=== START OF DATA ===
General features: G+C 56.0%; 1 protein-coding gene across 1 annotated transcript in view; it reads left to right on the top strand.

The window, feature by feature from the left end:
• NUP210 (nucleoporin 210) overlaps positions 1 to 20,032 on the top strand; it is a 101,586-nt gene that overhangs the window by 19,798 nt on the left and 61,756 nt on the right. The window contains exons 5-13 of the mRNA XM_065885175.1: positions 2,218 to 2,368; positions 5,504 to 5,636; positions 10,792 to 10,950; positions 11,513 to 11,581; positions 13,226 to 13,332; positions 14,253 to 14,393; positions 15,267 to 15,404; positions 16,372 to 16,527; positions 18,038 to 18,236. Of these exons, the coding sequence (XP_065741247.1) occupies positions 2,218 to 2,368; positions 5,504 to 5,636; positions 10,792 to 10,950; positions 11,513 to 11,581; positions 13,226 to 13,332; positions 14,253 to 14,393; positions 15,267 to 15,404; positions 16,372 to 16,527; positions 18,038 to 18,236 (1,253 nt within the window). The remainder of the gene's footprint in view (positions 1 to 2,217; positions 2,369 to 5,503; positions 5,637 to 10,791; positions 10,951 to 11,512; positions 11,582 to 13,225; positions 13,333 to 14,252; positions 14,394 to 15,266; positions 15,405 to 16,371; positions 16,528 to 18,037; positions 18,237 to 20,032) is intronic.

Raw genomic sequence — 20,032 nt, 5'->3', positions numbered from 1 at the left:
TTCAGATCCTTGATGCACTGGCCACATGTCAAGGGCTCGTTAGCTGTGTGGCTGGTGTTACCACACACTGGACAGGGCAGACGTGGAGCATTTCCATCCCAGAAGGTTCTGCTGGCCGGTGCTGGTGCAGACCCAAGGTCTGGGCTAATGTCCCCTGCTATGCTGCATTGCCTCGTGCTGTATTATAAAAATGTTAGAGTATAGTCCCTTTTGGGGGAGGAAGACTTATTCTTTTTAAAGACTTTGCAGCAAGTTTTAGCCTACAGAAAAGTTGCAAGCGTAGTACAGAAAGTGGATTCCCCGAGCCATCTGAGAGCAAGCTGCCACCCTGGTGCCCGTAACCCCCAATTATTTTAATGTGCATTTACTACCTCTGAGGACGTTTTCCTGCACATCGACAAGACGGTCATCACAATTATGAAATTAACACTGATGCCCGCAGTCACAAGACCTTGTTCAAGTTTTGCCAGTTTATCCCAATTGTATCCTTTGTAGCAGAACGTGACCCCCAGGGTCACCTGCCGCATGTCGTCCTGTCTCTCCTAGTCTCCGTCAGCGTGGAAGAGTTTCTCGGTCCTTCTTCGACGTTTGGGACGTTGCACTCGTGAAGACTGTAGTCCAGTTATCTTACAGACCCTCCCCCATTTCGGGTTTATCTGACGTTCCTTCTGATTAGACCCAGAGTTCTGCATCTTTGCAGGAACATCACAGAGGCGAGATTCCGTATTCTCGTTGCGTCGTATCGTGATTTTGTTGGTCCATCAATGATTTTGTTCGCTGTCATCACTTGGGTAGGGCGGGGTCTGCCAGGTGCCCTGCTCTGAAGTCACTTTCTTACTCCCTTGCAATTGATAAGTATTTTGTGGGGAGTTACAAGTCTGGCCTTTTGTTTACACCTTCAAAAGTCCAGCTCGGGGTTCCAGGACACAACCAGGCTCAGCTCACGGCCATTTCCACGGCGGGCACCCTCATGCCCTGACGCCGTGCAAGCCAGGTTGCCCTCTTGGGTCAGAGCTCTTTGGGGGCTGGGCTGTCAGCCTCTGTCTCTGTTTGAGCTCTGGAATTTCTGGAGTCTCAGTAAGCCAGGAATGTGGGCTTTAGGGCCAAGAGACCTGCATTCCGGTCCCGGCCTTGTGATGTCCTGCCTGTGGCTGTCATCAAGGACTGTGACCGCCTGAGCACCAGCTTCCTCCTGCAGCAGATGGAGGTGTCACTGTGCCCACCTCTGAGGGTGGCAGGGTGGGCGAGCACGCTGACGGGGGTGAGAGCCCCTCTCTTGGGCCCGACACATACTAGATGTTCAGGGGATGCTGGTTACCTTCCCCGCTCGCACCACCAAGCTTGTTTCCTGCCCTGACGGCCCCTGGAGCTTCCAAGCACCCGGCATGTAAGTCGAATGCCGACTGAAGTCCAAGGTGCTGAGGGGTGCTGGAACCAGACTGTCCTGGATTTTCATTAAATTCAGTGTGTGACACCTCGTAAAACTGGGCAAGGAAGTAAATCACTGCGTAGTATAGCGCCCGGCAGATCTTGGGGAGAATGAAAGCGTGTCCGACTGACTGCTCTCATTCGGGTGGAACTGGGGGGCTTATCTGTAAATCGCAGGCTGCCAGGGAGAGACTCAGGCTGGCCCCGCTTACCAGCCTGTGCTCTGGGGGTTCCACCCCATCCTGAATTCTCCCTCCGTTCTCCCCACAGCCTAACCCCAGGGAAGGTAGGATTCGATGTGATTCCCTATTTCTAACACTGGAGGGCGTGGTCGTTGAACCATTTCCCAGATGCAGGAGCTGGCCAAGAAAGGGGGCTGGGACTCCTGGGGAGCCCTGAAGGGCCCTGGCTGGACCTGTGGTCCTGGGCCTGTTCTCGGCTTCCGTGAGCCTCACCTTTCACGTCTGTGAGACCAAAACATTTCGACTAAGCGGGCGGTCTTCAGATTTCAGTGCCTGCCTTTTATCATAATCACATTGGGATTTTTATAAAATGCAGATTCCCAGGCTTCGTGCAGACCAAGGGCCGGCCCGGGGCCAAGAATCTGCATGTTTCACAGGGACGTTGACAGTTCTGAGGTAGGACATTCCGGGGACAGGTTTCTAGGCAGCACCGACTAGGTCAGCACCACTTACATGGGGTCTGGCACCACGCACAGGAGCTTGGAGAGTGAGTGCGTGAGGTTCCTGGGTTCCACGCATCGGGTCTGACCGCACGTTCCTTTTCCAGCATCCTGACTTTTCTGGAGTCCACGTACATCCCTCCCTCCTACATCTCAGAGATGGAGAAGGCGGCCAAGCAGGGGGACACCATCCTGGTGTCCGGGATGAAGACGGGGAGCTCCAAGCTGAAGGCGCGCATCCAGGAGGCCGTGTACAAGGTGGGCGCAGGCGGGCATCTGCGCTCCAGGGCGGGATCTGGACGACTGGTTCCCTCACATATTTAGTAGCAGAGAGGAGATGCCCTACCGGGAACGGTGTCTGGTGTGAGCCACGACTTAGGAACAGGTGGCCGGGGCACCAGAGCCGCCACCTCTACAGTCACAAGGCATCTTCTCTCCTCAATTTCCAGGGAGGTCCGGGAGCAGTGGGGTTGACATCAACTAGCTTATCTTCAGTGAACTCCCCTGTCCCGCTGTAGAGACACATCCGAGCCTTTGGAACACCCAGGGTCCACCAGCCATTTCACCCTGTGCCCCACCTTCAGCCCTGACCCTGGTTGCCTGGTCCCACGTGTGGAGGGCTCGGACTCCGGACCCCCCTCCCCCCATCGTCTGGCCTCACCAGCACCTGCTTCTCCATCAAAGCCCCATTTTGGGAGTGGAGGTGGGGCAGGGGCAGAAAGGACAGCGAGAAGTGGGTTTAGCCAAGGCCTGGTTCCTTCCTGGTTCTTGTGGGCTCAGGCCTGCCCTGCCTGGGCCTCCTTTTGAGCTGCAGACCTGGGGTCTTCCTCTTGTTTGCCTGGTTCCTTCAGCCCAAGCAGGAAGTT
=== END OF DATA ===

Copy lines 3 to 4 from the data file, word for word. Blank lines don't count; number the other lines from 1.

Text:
• NUP210 (nucleoporin 210) overlaps positions 1 to 20,032 on the top strand; it is a 101,586-nt gene that overhangs the window by 19,798 nt on the left and 61,756 nt on the right. The window contains exons 5-13 of the mRNA XM_065885175.1: positions 2,218 to 2,368; positions 5,504 to 5,636; positions 10,792 to 10,950; positions 11,513 to 11,581; positions 13,226 to 13,332; positions 14,253 to 14,393; positions 15,267 to 15,404; positions 16,372 to 16,527; positions 18,038 to 18,236. Of these exons, the coding sequence (XP_065741247.1) occupies positions 2,218 to 2,368; positions 5,504 to 5,636; positions 10,792 to 10,950; positions 11,513 to 11,581; positions 13,226 to 13,332; positions 14,253 to 14,393; positions 15,267 to 15,404; positions 16,372 to 16,527; positions 18,038 to 18,236 (1,253 nt within the window). The remainder of the gene's footprint in view (positions 1 to 2,217; positions 2,369 to 5,503; positions 5,637 to 10,791; positions 10,951 to 11,512; positions 11,582 to 13,225; positions 13,333 to 14,252; positions 14,394 to 15,266; positions 15,405 to 16,371; positions 16,528 to 18,037; positions 18,237 to 20,032) is intronic.

Raw genomic sequence — 20,032 nt, 5'->3', positions numbered from 1 at the left: